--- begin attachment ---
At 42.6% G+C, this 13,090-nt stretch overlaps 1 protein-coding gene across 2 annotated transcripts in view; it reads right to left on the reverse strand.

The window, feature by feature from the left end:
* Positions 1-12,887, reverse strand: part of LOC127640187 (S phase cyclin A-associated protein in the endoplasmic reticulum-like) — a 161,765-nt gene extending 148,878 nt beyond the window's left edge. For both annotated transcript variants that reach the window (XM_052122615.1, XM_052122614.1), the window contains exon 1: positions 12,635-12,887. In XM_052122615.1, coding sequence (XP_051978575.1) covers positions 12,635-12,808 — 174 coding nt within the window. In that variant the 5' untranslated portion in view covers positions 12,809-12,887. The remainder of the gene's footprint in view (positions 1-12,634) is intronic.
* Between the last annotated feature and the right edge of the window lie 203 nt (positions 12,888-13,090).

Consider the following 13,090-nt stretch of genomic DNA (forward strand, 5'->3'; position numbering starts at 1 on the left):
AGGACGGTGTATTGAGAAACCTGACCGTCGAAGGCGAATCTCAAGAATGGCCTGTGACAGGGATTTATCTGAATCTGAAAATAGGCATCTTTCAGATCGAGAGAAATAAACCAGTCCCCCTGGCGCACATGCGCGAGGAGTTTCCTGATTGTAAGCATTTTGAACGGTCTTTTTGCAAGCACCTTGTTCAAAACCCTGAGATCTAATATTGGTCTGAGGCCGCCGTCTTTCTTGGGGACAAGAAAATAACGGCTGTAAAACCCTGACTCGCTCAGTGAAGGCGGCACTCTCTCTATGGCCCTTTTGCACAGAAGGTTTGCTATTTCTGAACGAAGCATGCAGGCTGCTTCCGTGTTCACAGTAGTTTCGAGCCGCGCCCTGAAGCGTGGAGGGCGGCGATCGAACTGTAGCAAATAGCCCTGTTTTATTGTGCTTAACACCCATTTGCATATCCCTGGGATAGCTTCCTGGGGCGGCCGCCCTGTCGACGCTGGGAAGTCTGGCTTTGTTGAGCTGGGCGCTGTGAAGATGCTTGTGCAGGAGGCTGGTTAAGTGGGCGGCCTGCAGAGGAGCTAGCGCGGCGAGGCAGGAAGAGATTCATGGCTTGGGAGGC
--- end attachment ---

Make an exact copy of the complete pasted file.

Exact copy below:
At 42.6% G+C, this 13,090-nt stretch overlaps 1 protein-coding gene across 2 annotated transcripts in view; it reads right to left on the reverse strand.

The window, feature by feature from the left end:
* Positions 1-12,887, reverse strand: part of LOC127640187 (S phase cyclin A-associated protein in the endoplasmic reticulum-like) — a 161,765-nt gene extending 148,878 nt beyond the window's left edge. For both annotated transcript variants that reach the window (XM_052122615.1, XM_052122614.1), the window contains exon 1: positions 12,635-12,887. In XM_052122615.1, coding sequence (XP_051978575.1) covers positions 12,635-12,808 — 174 coding nt within the window. In that variant the 5' untranslated portion in view covers positions 12,809-12,887. The remainder of the gene's footprint in view (positions 1-12,634) is intronic.
* Between the last annotated feature and the right edge of the window lie 203 nt (positions 12,888-13,090).

Consider the following 13,090-nt stretch of genomic DNA (forward strand, 5'->3'; position numbering starts at 1 on the left):
AGGACGGTGTATTGAGAAACCTGACCGTCGAAGGCGAATCTCAAGAATGGCCTGTGACAGGGATTTATCTGAATCTGAAAATAGGCATCTTTCAGATCGAGAGAAATAAACCAGTCCCCCTGGCGCACATGCGCGAGGAGTTTCCTGATTGTAAGCATTTTGAACGGTCTTTTTGCAAGCACCTTGTTCAAAACCCTGAGATCTAATATTGGTCTGAGGCCGCCGTCTTTCTTGGGGACAAGAAAATAACGGCTGTAAAACCCTGACTCGCTCAGTGAAGGCGGCACTCTCTCTATGGCCCTTTTGCACAGAAGGTTTGCTATTTCTGAACGAAGCATGCAGGCTGCTTCCGTGTTCACAGTAGTTTCGAGCCGCGCCCTGAAGCGTGGAGGGCGGCGATCGAACTGTAGCAAATAGCCCTGTTTTATTGTGCTTAACACCCATTTGCATATCCCTGGGATAGCTTCCTGGGGCGGCCGCCCTGTCGACGCTGGGAAGTCTGGCTTTGTTGAGCTGGGCGCTGTGAAGATGCTTGTGCAGGAGGCTGGTTAAGTGGGCGGCCTGCAGAGGAGCTAGCGCGGCGAGGCAGGAAGAGATTCATGGCTTGGGAGGC